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Published: Saturday, 3/12/2005

Upward Bound is too valuable to eliminate

BY ROSE RUSSELL

HERE'S the central theme of Bush White House policies: Whatever program produces satisfactory results, ditch it.

Head Start has worked for four decades, but President Bush wants to shift funding for it to cash-strapped states.

If that happens, Head Start programs nationwide would close as quickly as dominoes fall. Then, low-income preschool children will have no opportunity to develop socialization or other school-readiness skills before kindergarten.

The Bush White House is also working to undermine quality of life at the other end of the spectrum in its campaign to privatize - destroy - Social Security. It's another decades-old program that needs attention, but not the type that "Chicken Little" George insists it needs to keep the Social Security sky from falling.

Now, wouldn't you know, the administration wants to eliminate another decades-old program: Upward Bound. Started in 1965 under the Higher Education Act, its purpose is to help prepare low-income students for college.

In Upward Bound, students whose parents are not college graduates and who probably give little if any consideration to higher education, are exposed to the avenue through which they can obtain an improved quality of life: college.

Upward Bound is a valuable program. It gives high school students experiences that high school counselors can only tell them about. Even students who go on a college tour don't have the wealth of opportunities that Upward Bound offers.

For several weeks during the summer months, Upward Bound students live on college campuses. They go to classes and eat cafeteria food - and, probably like every other college student in America, complain about it. Mentors tutor, and encourage the high school students, who also get personal instruction when applying to colleges and toward developing careers.

Woodward High School senior Ashley Foster told Blade staff writer Clyde Hughes that if it hadn't been for Upward Bound, she never would have thought about attending college.

But now, thanks to the program - and her own talents - she'll attend Alabama A&M University on a music scholarship. The young woman only needed to be shown that college was not only possible for her, but that she can excel in it and throughout her life.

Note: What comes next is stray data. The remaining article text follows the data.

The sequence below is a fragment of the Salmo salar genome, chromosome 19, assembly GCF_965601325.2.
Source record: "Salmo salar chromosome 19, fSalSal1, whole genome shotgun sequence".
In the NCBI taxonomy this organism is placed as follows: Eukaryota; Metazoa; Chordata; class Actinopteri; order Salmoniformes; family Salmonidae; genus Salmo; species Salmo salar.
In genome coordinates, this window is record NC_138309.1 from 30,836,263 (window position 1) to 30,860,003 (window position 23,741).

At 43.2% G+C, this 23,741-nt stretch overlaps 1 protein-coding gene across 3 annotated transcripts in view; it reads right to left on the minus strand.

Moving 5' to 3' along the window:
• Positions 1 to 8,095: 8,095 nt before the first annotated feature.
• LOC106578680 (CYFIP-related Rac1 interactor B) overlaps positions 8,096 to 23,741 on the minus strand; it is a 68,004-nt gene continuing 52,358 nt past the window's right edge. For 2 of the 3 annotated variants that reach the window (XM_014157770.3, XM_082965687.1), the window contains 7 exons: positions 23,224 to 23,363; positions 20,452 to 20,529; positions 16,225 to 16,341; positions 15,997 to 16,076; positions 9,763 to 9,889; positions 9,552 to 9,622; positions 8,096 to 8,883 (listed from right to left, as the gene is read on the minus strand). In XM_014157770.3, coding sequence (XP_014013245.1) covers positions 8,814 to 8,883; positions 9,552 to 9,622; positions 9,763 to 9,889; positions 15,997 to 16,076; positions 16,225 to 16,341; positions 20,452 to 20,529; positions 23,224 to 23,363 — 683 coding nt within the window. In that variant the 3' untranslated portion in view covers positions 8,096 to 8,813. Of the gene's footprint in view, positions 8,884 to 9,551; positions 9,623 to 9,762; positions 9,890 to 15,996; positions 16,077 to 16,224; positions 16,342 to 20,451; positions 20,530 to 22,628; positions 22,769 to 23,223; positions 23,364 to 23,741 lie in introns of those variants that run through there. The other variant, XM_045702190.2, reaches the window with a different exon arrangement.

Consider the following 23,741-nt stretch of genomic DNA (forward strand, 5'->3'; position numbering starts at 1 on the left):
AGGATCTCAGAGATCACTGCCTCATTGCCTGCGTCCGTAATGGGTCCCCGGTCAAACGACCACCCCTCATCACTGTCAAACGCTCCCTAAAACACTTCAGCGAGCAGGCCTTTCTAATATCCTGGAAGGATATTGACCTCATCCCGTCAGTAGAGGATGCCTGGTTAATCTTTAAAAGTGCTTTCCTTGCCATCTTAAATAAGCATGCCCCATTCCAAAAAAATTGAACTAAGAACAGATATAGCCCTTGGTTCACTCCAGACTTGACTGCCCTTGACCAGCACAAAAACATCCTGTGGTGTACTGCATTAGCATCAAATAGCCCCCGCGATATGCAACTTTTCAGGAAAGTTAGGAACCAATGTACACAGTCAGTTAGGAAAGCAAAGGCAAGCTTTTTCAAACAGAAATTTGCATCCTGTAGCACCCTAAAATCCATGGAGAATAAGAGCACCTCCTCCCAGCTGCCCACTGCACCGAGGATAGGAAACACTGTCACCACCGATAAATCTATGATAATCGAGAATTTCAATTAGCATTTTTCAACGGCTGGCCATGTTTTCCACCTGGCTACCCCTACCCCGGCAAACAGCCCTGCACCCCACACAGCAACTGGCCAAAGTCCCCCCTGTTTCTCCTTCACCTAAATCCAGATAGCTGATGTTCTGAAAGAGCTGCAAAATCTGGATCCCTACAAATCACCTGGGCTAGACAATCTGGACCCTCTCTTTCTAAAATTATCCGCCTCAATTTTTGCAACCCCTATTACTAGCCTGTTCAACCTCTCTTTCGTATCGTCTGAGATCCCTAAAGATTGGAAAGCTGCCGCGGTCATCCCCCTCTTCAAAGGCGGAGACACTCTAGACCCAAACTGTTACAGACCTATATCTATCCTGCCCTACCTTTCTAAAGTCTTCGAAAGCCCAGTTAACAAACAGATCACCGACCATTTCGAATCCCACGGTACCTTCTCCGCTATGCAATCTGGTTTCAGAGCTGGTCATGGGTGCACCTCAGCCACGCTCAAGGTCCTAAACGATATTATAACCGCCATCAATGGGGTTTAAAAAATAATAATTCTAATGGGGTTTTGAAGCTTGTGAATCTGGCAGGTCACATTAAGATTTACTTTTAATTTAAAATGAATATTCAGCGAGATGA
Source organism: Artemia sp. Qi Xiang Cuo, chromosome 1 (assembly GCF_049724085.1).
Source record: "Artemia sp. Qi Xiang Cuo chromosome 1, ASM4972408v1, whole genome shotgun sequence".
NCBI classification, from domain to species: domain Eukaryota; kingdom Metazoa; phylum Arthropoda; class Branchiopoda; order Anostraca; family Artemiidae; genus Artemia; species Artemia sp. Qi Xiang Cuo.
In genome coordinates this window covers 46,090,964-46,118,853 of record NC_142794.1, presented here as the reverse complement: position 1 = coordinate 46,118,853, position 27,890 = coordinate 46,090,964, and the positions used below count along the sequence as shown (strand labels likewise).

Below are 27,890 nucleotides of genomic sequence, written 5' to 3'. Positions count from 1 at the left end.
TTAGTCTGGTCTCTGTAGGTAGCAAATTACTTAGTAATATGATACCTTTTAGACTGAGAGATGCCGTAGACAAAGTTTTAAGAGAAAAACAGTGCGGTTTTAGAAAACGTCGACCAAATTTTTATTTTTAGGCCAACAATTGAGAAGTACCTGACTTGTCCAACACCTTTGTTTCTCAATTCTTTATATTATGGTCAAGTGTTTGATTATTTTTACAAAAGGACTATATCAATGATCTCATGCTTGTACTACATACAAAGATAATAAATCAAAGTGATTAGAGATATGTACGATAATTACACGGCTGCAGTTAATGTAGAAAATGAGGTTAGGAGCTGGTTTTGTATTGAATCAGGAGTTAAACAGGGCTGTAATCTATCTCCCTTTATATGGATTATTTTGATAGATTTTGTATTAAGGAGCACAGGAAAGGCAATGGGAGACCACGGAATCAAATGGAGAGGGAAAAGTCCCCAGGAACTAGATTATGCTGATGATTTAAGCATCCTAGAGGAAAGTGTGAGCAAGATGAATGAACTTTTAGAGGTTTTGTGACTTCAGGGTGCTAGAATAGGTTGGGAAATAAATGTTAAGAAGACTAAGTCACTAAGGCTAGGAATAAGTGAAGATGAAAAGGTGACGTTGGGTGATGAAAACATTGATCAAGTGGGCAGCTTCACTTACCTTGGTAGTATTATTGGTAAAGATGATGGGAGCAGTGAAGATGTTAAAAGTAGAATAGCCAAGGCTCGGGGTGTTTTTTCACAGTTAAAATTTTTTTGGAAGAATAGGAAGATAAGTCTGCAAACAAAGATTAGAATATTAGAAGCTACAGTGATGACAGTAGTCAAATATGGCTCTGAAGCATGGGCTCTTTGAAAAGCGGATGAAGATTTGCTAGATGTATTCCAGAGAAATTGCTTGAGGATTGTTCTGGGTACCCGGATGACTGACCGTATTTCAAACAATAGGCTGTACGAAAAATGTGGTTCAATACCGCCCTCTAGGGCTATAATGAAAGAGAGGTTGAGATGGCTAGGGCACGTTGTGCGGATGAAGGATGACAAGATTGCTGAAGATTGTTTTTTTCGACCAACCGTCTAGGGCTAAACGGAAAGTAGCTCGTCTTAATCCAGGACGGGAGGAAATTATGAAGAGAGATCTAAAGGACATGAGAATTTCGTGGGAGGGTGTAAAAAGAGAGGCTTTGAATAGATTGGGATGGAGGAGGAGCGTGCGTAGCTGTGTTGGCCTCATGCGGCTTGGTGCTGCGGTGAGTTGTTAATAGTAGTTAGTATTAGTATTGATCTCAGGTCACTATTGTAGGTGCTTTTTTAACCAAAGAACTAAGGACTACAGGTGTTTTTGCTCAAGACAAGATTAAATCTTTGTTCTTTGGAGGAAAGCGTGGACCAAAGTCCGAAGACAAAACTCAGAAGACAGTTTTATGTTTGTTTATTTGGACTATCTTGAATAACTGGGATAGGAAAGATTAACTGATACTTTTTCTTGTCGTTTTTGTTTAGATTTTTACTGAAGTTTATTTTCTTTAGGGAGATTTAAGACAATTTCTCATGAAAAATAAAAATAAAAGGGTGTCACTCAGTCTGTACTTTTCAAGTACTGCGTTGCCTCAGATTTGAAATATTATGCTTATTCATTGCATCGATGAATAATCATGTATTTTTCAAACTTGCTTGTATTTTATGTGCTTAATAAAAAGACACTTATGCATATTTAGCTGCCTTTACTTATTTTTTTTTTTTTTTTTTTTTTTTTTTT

Ashley's is only one such success story. There are millions more, thanks to 40 years of Upward Bound's influence on low-income and at-risk high school students from a spectrum of races.

Even so, Mr. Bush proposes to transfer the $475.5 million that funds it and similar programs to expand No Child Left Behind in high schools. Upward Bound's success is proven, but whatever success there might be from NCLB won't be known for years.

Of course students like Ashley lament Mr. Bush's budget proposal. College educators do too. In this region, the University of Toledo, Lourdes College, and Bowling Green State University don't want Upward Bound to become history.

At UT, each of its Upward Bound students in the last five years graduated from high school; 80 percent went to college, and 53 percent graduated from four-year institutions.

Had some of them not had Upward Bound experiences, where would they be? Certainly, many might very well have gone on to become successful.

Yet because Upward Bound was established to give low-income and at-risk students a better chance at life, you can't help but wonder, if it didn't exist, would more of those students be in minimum wage jobs? In the welfare system? Incarcerated?

Without Upward Bound, they might be on the public dole, and that seems to be what Mr. Bush is aiming for by wanting to dismantle, rather than strengthen, this program that works.



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